Potentially safer MRI gadolinium-based contrast agent to enter testing

Phase 3 trials of gadoquatrane as MRI agent opening soon in adults, children

Patricia Inacio, PhD avatar

by Patricia Inacio, PhD |

Share this article:

Share article via email
A radiologist stands beside a patient as he prepares for an MRI scan.

Gadoquatrane, a gadolinium-based contrast agent (GBCA) that may be safer than current agents for people undergoing MRI scans, has entered a Phase 3 clinical testing program.

Quanti CNS (NCT05915702), one of the three global trials in Bayer‘s development program, will assess gadoquatrane against an approved GBCA during scans given to about 390 adults with disorders affecting the central nervous system (brain and spinal cord), including multiple sclerosis (MS). Patient enrollment is expected to begin this month.

Each study will test a gadolinium dose reported to be about 60% lower than that of other GBCAs, potentially avoiding safety concerns related to these contrast agents.

“The demand for innovation in medical imaging to support diagnosis of diseases, guide treatment decisions and aid in therapy planning is growing as we see an increase in chronic diseases,” Michael Forsting, MD, director of the Institute of Diagnostic and Interventional Radiology and Neuroradiology at University Essen in Germany, said in a company press release.

Recommended Reading
banner image for Ed Tobias' column

My COVID-19 antibodies are still in my blood, but does it matter?

MRI contrast agents used in scans to diagnose, monitor MS

“The Phase III clinical program QUANTI is an important step in establishing the safety and efficacy of an investigational agent dosed at a substantially lower gadolinium dose,” Forsting added.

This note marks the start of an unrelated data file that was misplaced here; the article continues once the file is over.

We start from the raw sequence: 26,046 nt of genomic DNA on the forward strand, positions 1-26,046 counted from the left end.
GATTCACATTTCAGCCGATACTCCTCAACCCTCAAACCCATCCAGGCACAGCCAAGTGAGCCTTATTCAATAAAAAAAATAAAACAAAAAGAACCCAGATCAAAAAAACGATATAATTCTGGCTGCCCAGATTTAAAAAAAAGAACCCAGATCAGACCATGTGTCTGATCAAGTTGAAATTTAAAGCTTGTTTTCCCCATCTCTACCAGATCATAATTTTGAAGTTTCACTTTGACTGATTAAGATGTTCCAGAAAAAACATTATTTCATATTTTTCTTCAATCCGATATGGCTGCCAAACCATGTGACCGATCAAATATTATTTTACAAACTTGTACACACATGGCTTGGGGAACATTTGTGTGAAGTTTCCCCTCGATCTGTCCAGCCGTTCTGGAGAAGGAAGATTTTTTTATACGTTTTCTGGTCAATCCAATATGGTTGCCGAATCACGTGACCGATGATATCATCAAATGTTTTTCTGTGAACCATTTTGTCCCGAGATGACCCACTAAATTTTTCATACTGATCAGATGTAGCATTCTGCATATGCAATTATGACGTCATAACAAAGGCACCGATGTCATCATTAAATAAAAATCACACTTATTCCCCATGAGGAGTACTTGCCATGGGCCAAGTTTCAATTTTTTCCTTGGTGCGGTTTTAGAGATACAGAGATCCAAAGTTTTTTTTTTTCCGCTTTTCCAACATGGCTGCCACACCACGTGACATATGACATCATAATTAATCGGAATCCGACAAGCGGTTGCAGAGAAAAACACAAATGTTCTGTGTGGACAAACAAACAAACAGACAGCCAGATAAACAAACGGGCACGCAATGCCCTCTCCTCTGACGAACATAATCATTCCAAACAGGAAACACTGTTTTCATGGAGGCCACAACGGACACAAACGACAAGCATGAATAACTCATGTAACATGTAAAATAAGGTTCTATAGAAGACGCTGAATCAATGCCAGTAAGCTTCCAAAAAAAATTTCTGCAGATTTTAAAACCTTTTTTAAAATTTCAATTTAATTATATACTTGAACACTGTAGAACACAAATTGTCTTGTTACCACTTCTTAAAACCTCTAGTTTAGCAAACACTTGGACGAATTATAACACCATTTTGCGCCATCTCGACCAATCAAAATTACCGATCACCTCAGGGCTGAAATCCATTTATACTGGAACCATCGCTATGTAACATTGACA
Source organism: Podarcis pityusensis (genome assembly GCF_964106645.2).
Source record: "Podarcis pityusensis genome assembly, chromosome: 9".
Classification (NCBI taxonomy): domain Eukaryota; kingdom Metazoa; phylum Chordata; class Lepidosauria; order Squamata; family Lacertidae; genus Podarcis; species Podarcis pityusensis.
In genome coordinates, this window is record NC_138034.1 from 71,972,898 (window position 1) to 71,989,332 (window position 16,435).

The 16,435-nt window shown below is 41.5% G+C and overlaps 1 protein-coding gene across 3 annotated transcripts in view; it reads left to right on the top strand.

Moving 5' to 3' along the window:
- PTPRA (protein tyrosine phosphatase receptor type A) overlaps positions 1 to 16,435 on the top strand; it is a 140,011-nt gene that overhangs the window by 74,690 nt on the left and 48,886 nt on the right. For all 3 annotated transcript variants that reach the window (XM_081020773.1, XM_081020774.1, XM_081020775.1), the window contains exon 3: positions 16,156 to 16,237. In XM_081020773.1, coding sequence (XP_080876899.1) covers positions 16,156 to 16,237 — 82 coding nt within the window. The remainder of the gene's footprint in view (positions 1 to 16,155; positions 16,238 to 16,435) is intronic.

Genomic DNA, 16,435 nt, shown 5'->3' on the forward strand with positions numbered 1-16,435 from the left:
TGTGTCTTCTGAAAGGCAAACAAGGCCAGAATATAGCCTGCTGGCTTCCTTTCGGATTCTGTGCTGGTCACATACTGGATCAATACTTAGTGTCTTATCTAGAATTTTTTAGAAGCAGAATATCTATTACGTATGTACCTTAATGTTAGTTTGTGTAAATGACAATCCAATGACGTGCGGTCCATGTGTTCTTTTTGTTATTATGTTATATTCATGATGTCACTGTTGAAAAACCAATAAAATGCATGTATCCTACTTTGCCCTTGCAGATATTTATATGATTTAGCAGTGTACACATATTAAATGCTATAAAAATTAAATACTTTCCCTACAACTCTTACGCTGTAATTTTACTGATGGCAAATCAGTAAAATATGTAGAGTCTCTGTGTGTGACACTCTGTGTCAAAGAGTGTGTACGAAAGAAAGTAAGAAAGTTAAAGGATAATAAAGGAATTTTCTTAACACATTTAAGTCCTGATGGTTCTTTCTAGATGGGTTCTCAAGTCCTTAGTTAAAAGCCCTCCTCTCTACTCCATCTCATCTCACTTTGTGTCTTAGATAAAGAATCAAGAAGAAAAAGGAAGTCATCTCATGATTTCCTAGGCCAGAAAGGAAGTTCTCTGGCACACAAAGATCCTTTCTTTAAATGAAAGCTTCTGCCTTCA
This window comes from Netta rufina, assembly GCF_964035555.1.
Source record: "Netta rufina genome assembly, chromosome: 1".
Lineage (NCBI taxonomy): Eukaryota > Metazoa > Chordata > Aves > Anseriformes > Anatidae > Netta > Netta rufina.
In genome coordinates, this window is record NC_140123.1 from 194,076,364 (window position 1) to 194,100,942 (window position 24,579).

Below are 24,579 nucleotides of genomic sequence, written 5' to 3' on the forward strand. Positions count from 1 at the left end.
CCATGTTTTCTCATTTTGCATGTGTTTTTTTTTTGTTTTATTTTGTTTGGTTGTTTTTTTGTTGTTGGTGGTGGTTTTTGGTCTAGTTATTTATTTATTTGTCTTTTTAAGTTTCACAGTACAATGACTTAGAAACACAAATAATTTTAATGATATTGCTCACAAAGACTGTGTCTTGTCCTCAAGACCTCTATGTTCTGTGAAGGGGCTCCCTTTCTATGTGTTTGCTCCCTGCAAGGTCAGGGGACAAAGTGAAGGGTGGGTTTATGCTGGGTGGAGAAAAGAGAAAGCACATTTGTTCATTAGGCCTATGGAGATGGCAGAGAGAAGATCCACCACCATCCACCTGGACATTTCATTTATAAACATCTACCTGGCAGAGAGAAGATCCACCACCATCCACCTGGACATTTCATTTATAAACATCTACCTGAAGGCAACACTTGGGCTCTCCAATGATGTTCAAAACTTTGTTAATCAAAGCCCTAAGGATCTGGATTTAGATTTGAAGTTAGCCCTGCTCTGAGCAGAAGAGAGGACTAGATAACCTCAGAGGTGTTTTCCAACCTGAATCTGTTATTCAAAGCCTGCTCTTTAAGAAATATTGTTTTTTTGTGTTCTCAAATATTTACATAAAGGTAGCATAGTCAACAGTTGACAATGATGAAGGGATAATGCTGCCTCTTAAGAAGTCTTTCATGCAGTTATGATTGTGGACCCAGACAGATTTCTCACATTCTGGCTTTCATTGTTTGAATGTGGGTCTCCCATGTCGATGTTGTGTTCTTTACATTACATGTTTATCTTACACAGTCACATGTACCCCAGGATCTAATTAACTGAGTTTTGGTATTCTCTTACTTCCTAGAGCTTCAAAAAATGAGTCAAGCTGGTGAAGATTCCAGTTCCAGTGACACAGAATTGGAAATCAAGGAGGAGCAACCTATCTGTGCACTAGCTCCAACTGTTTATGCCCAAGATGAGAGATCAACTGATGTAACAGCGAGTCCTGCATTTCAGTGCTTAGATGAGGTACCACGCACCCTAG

MRI scans are used to help diagnose MS and to monitor disease progression. A contrast agent containing gadolinium helps clinicians to visualize brain structures during the scan, particularly regions with active inflammation.

In rare cases, these agents can cause tissue scarring, and they also have been shown to accumulate in the brain of MS patients who frequently undergo MRI scans there, raising concern about toxicity and disease worsening.

Gadoquatrane, an investigational extracellular macrocyclic GBCA, has a different structure than other GBCAs. Its structure is believed to make the agent more stable and with a higher relaxivity — a measure of the sensitivity of the contrast agent — to allow for a lower gadolinium dose.

“An estimated 13 million contrast-enhanced MRI procedures are performed annually in the United States to help inform doctors’ decisions,” said Konstanze Diefenbach, MD, global head of radiology research & development at Bayer.

In addition to Quanti CNS, Quanti Pediatric (NCT05915026) will assess gadoquatrane’s safety and pharmacokinetics in about 100 children, ages 0-17, set to undergo a contrast-enhanced MRI in any part of the body for any reason. Pharmacokinetics is the study of how a drug moves into, through, and out of the body.

This worldwide pediatric study, expected to open in August at sites in North America, Argentina, Europe, and Asia, will evaluate gadoquatrane given at a single dose of 0.04 mmol gadolinium per kilogram of body weight (Gd/kg).

Adult trial in MRI scans of CNS expected to start enrolling worldwide this month

Quanti OBR (NCT05915728), also in up to 390 adults, will examine gadoquatrane’s use with MRI scans outside the CNS, such as those of the head and neck, thorax, abdomen, pelvis, and extremities. It, too, is expected to open in late July.

In both adult trials, participants will undergo two MRI scans, one after receiving an intravenous (into-the-vein) infusion of gadoquatrane at a dose of 0.04 Gd/kg, and another after use of an approved macrocyclic GBCA at a dose of 0.1 mmol Gd/kg. These scans will be compared with MRI scans taken without a contrast agent.

Quanti CNS, like its parallel OBR trial, expects to soon begin enrolling eligible adults at sites across the U.S., Canada, Argentina, Europe, and Asia.

In total, the program aims to test the potential contrast agent in more than 800 patients across 17 countries.